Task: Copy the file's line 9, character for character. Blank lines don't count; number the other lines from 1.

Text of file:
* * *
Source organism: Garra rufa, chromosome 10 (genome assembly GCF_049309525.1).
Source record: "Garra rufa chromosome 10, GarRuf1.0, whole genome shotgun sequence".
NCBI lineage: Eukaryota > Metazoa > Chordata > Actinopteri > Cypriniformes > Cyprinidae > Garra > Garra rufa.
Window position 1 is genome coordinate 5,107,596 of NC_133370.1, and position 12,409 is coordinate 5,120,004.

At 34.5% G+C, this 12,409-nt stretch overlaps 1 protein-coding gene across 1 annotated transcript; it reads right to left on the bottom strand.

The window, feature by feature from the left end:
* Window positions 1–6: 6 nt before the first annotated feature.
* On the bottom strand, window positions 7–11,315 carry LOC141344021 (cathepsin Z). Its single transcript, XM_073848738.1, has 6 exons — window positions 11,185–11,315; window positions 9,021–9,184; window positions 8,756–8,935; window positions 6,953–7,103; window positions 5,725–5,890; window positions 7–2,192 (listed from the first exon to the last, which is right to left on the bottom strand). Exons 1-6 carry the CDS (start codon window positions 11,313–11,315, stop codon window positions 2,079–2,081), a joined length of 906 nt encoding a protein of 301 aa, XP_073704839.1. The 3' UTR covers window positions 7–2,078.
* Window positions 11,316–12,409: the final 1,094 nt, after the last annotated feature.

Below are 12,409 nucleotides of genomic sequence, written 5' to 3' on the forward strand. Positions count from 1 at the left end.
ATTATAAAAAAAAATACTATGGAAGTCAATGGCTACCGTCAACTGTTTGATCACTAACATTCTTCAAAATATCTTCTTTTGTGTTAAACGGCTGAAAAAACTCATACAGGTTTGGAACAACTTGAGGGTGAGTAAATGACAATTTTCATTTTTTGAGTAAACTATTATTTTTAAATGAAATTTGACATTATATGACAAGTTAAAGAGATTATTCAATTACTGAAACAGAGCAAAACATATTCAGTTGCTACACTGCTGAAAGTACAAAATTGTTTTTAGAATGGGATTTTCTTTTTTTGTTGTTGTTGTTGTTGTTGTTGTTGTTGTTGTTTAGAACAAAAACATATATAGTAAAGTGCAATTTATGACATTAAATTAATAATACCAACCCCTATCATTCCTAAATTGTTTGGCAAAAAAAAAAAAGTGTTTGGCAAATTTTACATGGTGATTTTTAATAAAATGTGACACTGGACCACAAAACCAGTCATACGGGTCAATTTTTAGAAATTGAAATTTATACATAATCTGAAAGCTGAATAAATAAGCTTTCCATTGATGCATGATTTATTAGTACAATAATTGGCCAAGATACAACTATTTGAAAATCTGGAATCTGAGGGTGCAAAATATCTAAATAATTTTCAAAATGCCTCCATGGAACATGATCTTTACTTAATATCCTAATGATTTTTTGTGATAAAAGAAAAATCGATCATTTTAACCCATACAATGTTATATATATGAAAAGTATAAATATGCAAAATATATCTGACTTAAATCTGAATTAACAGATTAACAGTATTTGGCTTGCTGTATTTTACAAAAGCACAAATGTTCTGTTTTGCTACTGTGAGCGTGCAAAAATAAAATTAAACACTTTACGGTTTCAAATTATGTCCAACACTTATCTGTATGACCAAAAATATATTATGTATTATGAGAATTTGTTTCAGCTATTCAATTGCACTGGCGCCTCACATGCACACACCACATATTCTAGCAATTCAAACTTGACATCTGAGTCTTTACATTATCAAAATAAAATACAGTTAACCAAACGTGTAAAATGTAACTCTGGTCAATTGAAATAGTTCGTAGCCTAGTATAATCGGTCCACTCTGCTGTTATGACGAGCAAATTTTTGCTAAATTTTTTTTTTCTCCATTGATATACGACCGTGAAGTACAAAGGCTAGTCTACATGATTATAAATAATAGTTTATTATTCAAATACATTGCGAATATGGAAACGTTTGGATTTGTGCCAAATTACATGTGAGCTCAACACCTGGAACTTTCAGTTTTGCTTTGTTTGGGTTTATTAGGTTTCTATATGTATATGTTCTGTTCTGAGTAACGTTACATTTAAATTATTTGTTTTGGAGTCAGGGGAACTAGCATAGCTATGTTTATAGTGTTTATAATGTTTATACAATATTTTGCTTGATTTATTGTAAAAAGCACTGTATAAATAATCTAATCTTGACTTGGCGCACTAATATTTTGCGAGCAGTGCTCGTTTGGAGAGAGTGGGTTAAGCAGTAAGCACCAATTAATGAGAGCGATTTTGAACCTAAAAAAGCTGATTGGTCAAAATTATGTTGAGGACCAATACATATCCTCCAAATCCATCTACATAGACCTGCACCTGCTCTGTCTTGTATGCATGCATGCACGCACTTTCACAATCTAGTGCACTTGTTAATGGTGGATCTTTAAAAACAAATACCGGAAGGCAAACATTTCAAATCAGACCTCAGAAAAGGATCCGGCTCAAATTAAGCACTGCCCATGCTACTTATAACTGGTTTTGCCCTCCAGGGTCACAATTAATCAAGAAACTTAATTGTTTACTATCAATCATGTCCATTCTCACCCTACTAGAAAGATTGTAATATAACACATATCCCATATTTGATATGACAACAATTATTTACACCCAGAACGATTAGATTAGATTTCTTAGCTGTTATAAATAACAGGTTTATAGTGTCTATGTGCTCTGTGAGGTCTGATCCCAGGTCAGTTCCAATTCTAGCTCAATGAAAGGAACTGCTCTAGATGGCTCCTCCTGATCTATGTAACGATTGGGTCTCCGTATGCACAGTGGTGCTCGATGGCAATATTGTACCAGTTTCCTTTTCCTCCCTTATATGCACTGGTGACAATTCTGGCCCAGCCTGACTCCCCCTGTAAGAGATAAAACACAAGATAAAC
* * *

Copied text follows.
* Window positions 11,316–12,409: the final 1,094 nt, after the last annotated feature.